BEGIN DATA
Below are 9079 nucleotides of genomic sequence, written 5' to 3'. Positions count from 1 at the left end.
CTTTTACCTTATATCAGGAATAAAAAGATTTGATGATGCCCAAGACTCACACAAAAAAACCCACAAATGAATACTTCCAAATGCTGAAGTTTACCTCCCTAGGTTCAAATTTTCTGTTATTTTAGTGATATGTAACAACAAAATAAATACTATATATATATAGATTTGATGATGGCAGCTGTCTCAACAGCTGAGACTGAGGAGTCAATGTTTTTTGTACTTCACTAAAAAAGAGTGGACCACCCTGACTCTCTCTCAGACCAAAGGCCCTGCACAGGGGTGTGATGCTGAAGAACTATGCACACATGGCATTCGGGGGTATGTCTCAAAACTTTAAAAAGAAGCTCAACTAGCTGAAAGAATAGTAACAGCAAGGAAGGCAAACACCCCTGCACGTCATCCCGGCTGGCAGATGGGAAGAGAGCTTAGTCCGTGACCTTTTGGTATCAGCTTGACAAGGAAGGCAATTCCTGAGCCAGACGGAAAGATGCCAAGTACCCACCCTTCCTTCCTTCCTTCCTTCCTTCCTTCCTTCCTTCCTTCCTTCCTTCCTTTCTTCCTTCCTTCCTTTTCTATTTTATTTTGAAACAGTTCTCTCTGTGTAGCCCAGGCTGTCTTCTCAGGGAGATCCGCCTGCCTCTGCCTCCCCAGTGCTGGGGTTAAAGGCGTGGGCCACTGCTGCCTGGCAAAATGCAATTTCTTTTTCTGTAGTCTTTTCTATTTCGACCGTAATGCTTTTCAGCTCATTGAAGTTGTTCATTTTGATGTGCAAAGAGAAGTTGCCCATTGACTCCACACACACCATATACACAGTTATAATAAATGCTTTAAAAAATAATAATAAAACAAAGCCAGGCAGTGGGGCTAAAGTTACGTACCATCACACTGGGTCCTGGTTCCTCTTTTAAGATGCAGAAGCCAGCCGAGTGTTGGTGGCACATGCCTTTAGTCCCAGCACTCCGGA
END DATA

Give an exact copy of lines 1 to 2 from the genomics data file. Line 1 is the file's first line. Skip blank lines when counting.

Below are 9079 nucleotides of genomic sequence, written 5' to 3'. Positions count from 1 at the left end.
CTTTTACCTTATATCAGGAATAAAAAGATTTGATGATGCCCAAGACTCACACAAAAAAACCCACAAATGAATACTTCCAAATGCTGAAGTTTACCTCCCTAGGTTCAAATTTTCTGTTATTTTAGTGATATGTAACAACAAAATAAATACTATATATATATAGATTTGATGATGGCAGCTGTCTCAACAGCTGAGACTGAGGAGTCAATGTTTTTTGTACTTCACTAAAAAAGAGTGGACCACCCTGACTCTCTCTCAGACCAAAGGCCCTGCACAGGGGTGTGATGCTGAAGAACTATGCACACATGGCATTCGGGGGTATGTCTCAAAACTTTAAAAAGAAGCTCAACTAGCTGAAAGAATAGTAACAGCAAGGAAGGCAAACACCCCTGCACGTCATCCCGGCTGGCAGATGGGAAGAGAGCTTAGTCCGTGACCTTTTGGTATCAGCTTGACAAGGAAGGCAATTCCTGAGCCAGACGGAAAGATGCCAAGTACCCACCCTTCCTTCCTTCCTTCCTTCCTTCCTTCCTTCCTTCCTTCCTTCCTTCCTTTCTTCCTTCCTTCCTTTTCTATTTTATTTTGAAACAGTTCTCTCTGTGTAGCCCAGGCTGTCTTCTCAGGGAGATCCGCCTGCCTCTGCCTCCCCAGTGCTGGGGTTAAAGGCGTGGGCCACTGCTGCCTGGCAAAATGCAATTTCTTTTTCTGTAGTCTTTTCTATTTCGACCGTAATGCTTTTCAGCTCATTGAAGTTGTTCATTTTGATGTGCAAAGAGAAGTTGCCCATTGACTCCACACACACCATATACACAGTTATAATAAATGCTTTAAAAAATAATAATAAAACAAAGCCAGGCAGTGGGGCTAAAGTTACGTACCATCACACTGGGTCCTGGTTCCTCTTTTAAGATGCAGAAGCCAGCCGAGTGTTGGTGGCACATGCCTTTAGTCCCAGCACTCCGGA